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Graphite Vs. Charcoal Art Pencils: a Brief Guide for Beginner Artists

Ask anyone who works in the creative field to name one important tool they can’t live without, and their answer will be a drawing pencil. It doesn’t matter if it’s a painter, sculptor, textile artist or craft hobbyist, a good art pencil is an essential part of any artist’s supply. The two most popular pencils for drawing are graphite and charcoal. Although they both look like pencils, they are totally different, which means they have different strengths and weaknesses. 

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Let’s take a look at how they compare, which is better for beginners and which one should you use for your projects.

Graphite Pencils 

A type of carbon, graphite is the main component of the core in drawing pencils, along with a binder like clay. The more binder in the graphite-to-binder mixture, the harder the pencil lead will be, which means the thinner lines it will draw and the lighter values it will be able to achieve. Pencils with less binder and more graphite will be a lot softer, which means they will draw thicker lines, will be easier to blend and will allow you to create much darker values. 

To indicate the hardness of the pencil lead, a combination of letters and numbers is used. This is how the full range of pencil grades looks like – spanning from lightest to darkest. 

When looking to order pencils online, most graphite pencil kits you will find will range from 2H or HB to 6B. To give you an idea, the yellow No. 2 pencils used in schools are equivalent to an HB. For a wide range of values without weighting down your pencil box, you can order pencils HB – 6B. You definitely don’t need the entire range. These pencils are usually enough for most artists. 

Graphite pencils draw better on smooth paper and are better suited for smaller drawings or quick sketches. Because you’ll be working with a tool that has a very small mark-making surface, it’s hard to cover a bigger area smoothly. Even though you can get woodless graphite pencils, you’ll be still confined to a fairly small mark making surface. 

With that said, consider working on a paper that is 9 X 12 or smaller. Drawing with graphite pencils on larger paper can be frustrating and discouraging as you’ll have a really hard time getting the texture just right. With a 9X12 paper, it will also be easier to find picture frames to show off your work.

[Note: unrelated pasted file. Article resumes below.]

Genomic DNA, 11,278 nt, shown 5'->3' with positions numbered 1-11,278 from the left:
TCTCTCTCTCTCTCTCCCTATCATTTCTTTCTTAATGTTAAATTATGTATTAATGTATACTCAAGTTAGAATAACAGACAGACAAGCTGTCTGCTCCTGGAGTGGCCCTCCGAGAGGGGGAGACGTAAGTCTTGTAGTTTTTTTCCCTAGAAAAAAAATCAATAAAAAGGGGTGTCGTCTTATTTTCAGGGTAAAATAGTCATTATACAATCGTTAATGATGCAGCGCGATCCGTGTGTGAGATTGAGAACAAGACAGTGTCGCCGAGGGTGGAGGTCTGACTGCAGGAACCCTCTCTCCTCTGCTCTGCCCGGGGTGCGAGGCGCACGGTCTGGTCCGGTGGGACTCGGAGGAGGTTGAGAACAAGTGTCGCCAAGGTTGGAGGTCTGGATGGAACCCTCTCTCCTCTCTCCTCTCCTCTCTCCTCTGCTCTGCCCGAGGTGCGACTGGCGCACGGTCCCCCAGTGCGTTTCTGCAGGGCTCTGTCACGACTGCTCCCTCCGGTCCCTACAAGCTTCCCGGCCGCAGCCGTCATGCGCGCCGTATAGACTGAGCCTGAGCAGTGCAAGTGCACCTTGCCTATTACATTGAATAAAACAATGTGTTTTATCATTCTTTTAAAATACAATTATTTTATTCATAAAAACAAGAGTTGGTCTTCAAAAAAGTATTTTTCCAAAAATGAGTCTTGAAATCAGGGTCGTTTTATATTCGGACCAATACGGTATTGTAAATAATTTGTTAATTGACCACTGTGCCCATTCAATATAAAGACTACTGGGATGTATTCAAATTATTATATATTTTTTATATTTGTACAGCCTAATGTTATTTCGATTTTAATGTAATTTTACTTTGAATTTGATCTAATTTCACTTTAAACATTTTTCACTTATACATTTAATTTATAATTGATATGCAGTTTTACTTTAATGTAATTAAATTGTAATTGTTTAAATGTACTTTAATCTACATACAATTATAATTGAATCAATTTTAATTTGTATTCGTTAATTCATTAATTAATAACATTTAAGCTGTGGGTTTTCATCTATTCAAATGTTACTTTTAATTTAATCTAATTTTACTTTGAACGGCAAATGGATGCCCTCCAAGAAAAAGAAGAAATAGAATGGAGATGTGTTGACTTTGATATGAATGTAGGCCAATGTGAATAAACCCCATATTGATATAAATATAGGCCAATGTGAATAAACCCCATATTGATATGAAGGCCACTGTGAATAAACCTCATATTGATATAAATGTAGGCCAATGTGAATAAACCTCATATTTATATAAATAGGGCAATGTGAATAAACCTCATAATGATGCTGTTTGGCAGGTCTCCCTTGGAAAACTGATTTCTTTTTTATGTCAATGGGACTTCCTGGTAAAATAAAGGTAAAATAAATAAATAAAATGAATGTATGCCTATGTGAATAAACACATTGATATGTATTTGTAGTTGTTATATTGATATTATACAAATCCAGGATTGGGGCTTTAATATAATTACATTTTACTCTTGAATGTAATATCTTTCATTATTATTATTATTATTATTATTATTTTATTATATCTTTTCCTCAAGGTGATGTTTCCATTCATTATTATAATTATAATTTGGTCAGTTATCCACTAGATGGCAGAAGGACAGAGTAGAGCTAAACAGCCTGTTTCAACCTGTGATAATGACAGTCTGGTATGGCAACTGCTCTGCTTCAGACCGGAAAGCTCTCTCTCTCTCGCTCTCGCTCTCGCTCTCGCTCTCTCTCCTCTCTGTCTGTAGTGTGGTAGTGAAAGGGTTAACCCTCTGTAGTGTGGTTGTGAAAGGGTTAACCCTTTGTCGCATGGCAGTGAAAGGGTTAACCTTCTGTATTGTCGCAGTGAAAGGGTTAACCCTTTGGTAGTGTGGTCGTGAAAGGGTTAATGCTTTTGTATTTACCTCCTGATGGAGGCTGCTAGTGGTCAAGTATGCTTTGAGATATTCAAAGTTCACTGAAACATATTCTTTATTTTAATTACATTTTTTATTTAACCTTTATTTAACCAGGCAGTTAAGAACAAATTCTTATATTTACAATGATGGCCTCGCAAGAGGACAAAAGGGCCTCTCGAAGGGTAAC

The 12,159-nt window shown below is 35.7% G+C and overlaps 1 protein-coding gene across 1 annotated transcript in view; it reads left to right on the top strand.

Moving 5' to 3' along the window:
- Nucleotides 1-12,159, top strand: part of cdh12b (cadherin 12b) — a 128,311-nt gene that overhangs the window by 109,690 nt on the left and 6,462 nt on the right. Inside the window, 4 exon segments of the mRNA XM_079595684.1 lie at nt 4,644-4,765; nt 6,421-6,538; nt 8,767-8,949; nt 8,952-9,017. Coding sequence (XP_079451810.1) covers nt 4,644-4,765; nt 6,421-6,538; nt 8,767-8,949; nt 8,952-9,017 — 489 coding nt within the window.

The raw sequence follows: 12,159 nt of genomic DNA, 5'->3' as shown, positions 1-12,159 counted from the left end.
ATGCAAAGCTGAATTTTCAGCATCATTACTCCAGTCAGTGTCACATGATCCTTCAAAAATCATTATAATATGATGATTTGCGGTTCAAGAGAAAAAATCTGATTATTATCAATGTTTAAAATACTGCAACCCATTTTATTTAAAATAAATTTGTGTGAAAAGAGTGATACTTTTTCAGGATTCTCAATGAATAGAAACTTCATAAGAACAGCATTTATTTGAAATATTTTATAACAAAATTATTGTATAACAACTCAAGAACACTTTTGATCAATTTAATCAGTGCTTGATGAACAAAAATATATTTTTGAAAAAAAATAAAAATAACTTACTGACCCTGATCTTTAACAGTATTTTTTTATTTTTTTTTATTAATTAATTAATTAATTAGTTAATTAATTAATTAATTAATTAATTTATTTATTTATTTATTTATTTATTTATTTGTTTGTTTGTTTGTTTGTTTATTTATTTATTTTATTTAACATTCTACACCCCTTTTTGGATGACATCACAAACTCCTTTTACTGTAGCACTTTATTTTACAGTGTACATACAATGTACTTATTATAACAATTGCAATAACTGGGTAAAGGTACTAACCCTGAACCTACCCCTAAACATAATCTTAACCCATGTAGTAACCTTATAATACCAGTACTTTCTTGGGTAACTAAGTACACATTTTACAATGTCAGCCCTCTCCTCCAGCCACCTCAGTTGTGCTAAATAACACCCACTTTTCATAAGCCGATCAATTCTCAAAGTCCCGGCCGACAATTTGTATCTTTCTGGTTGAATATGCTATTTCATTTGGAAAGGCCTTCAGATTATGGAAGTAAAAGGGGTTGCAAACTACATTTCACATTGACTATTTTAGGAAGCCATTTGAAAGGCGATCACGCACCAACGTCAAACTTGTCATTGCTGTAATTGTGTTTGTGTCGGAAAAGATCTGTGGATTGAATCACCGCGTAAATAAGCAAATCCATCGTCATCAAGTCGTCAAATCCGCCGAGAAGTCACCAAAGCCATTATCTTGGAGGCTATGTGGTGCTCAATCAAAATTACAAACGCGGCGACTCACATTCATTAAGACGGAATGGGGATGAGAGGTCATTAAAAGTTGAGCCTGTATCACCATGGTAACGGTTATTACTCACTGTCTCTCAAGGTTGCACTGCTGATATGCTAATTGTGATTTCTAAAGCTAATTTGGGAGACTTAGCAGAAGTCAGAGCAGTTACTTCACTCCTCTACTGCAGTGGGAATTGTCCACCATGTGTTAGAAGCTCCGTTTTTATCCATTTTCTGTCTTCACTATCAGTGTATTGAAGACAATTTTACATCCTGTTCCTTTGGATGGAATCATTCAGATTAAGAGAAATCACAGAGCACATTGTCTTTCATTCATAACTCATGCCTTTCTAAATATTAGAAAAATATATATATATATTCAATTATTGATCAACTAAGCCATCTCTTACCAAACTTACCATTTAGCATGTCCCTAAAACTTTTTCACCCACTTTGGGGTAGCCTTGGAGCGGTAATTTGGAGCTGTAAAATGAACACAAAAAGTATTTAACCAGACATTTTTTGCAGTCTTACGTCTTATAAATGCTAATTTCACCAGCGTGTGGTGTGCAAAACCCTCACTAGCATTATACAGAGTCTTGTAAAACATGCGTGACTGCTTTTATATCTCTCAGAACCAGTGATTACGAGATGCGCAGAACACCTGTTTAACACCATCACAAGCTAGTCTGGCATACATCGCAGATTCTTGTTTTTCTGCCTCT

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One possible downside of graphite pencils is that they can give a weird shine to the drawing, especially if you press really hard for darker values, and if you make a very large area while drawing over the graphite multiple times. To reduce glare in dark areas, you can layer your darkest pencil instead of just pressing harder. Note that this can take longer. 

Charcoal Pencils 

Like graphite, charcoal is a form of carbon. It’s made from burning wood until the resulting substance is the right consistency for drawing. Charcoal pencils come in soft, medium or hard consistency. The hardest charcoal will give you the lightest values while the darkest charcoal will give you the darkest value. Charcoal pencils are usually darker than even the darkest graphite. This allows you to get a wide range of values from the whitest white of the paper to extremely dark areas. 

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When it comes to the grading range for charcoal, it’s smaller than that of graphite and ranges from HB to 6B. You’ll find soft charcoal also much easier to work with because it spreads and blends easily, giving you nice, smooth coverage much like oil paint. It also erases more easily, making it more forgiving and suitable for beginners. 

Charcoal works best on more textured paper. Because you can lay a stick on its side to cover a larger area at once, it is suitable for larger drawings too. To create highlights and lighten a value, you can use a kneaded eraser to lift some of the charcoal. However, getting super fine details with charcoal is hard because the mark-making surface is relatively large for a drawing tool. You should think of this medium more like painting than drawing. 

Charcoal is also very smudgy, which means that it’s very easy to get fingerprints all over your piece if you aren’t careful. You can get it all over your hands and clothes, and if you don’t happen to have a fixative with you, you’re going to end up with a ruined smudged drawing. 

What are the best art pencils will depend on your personal preference. As you can see, both art pencils are very different. While you can learn to master both, artists often choose a favourite as they get some experience with each of them. Consider trying both of them to find out which work best for you. 

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How to Sharpen Art Pencils? 

To transform your pencil into the most effective drawing tool, you can sharpen them using a single, edge razor blade instead of a common pencil sharpener. Using an edge razor blade will allow you to create a more versatile and effective drawing tool and will help eliminate distractions and create a streamlined drawing process. 

Although learning how to sharpen an art pencil with an edge razor blade may be challenging at first and will sure take practice, with care and dedication you will soon master it. And your new skill will be evident in the quality of your drawing.